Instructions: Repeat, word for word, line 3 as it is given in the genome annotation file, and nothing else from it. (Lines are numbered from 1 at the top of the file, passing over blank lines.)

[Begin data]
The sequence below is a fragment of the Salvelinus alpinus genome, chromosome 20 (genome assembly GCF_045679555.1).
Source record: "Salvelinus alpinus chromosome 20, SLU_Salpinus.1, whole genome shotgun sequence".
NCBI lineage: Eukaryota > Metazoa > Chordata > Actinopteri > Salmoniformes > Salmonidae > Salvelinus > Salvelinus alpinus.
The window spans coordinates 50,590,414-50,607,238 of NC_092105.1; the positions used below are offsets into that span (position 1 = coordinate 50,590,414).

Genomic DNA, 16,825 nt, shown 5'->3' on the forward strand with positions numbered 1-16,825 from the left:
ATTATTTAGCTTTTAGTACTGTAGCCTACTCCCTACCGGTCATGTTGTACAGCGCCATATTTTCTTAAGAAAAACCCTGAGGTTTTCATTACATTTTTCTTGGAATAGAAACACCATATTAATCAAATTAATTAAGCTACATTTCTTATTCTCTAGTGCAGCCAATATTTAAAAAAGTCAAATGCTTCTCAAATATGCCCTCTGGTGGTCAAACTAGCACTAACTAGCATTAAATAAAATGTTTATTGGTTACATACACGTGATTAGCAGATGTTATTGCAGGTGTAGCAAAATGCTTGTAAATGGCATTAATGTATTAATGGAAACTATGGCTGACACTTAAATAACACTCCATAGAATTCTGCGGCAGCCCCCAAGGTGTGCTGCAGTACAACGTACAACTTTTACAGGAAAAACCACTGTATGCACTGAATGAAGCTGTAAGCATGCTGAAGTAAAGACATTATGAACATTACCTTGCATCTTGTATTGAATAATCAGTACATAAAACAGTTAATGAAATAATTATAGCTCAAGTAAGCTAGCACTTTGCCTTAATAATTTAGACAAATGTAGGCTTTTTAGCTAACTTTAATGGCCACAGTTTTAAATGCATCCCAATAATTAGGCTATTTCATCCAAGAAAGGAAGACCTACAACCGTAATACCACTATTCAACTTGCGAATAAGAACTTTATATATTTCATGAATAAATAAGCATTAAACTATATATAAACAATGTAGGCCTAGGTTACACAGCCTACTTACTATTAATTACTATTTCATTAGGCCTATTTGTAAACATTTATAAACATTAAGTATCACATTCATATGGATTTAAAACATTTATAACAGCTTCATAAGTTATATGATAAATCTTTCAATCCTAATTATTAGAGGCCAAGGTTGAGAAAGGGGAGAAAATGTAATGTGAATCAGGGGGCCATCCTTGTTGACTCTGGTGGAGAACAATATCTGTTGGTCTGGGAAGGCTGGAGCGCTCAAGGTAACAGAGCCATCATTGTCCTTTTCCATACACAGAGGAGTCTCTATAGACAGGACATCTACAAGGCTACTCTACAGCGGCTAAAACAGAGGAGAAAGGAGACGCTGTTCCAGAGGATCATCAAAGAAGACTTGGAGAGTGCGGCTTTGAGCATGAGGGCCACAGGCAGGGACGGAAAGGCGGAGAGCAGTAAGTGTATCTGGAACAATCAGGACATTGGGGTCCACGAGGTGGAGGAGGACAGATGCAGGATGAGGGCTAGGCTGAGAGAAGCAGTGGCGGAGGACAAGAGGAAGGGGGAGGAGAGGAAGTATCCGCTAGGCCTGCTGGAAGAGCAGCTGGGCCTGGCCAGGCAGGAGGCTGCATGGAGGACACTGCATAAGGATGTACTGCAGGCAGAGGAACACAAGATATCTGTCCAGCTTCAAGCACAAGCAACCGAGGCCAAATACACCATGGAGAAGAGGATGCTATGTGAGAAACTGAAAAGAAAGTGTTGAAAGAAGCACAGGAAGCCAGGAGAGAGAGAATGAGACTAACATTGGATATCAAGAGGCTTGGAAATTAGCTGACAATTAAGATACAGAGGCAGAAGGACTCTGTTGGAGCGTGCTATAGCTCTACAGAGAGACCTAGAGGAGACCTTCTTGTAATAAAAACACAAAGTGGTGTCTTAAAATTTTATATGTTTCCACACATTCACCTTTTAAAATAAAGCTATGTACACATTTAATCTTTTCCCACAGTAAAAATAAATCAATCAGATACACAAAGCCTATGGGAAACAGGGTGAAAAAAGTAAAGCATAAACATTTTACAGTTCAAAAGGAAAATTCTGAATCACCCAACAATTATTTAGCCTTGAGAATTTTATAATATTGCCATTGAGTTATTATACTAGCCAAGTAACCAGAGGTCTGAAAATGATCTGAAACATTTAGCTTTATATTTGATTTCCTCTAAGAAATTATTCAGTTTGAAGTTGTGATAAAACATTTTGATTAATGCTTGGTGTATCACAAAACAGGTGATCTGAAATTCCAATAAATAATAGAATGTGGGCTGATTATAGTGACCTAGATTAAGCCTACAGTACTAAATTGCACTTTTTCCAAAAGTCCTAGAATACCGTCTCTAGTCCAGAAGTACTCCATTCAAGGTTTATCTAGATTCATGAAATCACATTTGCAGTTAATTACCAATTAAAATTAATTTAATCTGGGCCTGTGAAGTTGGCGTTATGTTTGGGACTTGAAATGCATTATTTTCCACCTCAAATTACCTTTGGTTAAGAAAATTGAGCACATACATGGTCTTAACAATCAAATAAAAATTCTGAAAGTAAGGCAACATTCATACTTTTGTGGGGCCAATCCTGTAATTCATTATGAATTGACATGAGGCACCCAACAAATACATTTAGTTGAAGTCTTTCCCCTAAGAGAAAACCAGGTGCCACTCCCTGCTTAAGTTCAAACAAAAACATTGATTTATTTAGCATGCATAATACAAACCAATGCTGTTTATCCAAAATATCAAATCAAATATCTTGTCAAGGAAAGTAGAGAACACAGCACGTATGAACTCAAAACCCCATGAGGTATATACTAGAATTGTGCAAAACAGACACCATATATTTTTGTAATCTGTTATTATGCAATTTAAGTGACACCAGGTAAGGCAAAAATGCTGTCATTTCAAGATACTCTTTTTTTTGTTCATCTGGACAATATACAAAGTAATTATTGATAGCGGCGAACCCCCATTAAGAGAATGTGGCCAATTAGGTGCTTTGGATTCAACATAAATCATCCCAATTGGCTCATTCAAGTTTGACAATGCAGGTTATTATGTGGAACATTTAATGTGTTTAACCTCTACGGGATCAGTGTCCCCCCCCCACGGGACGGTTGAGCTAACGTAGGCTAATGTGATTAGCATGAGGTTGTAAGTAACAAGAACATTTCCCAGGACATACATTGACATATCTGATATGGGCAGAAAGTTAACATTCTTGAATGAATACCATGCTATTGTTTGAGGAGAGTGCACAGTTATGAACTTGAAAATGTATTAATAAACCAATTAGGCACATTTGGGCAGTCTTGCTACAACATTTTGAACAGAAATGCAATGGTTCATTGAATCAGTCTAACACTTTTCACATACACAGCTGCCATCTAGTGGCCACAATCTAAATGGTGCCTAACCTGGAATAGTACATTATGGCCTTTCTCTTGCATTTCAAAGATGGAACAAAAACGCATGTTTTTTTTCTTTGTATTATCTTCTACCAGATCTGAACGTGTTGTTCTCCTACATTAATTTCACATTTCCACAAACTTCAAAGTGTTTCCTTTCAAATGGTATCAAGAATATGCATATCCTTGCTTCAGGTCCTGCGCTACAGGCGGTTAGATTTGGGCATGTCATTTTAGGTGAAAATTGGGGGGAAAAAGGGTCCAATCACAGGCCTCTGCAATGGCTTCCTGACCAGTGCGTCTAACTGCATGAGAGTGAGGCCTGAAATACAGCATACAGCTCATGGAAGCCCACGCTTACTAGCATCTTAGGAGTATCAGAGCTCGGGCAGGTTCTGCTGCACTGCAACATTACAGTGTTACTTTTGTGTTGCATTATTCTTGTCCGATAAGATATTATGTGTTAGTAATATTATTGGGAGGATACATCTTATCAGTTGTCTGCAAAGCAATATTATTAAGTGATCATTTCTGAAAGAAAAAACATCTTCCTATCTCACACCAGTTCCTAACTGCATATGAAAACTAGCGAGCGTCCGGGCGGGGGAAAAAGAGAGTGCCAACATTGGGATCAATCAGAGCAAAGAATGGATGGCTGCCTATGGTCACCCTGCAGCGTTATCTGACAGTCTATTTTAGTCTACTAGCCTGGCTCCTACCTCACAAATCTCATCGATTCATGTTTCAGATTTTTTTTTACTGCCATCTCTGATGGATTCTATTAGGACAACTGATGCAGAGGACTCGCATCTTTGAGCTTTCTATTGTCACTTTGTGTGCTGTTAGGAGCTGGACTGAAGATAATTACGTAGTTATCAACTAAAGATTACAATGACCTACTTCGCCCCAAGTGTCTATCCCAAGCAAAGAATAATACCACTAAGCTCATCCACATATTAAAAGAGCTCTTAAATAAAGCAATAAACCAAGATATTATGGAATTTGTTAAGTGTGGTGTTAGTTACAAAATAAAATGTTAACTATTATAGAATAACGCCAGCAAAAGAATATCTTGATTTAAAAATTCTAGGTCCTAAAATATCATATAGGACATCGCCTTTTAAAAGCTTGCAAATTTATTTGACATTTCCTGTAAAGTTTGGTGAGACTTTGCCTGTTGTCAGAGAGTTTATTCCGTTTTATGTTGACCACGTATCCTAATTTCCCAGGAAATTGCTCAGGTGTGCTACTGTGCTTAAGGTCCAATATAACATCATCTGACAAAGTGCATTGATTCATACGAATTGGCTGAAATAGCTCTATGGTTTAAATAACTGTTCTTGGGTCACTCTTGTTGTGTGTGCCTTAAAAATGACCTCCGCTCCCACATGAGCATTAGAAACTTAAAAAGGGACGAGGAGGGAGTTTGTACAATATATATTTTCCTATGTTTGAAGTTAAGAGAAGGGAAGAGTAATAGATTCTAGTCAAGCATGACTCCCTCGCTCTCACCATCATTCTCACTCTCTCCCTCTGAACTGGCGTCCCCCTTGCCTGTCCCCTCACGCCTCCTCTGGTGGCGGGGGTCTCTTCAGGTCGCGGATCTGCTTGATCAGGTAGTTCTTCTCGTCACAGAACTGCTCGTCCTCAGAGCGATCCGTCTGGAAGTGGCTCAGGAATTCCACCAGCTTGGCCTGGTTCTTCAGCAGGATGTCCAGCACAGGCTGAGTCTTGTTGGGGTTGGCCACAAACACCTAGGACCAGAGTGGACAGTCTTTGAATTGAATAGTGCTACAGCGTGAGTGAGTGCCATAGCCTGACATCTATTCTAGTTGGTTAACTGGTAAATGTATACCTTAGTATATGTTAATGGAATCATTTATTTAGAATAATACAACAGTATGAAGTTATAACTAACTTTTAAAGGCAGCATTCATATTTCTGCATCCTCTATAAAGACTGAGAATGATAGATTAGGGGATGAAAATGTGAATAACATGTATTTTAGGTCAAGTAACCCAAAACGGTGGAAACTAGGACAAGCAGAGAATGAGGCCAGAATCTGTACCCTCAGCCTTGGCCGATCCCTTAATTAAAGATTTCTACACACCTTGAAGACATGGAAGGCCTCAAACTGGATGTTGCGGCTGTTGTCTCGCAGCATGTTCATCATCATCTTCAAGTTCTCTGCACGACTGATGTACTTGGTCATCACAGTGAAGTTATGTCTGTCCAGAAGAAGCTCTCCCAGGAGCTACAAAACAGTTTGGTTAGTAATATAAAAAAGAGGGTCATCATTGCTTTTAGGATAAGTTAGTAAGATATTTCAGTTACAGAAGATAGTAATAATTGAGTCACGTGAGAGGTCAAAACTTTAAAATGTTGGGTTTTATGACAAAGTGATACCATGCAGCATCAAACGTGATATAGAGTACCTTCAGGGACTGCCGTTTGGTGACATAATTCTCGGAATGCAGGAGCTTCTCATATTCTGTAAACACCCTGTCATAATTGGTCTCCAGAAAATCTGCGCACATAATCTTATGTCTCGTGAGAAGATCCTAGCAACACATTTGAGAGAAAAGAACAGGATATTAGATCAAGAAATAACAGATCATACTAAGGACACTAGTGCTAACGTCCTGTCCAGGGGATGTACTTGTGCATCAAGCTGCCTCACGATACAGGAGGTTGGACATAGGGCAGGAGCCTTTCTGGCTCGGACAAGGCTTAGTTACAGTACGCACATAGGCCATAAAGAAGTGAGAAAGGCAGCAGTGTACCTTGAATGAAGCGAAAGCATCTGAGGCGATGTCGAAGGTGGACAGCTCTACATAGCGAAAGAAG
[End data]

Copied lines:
NCBI lineage: Eukaryota > Metazoa > Chordata > Actinopteri > Salmoniformes > Salmonidae > Salvelinus > Salvelinus alpinus.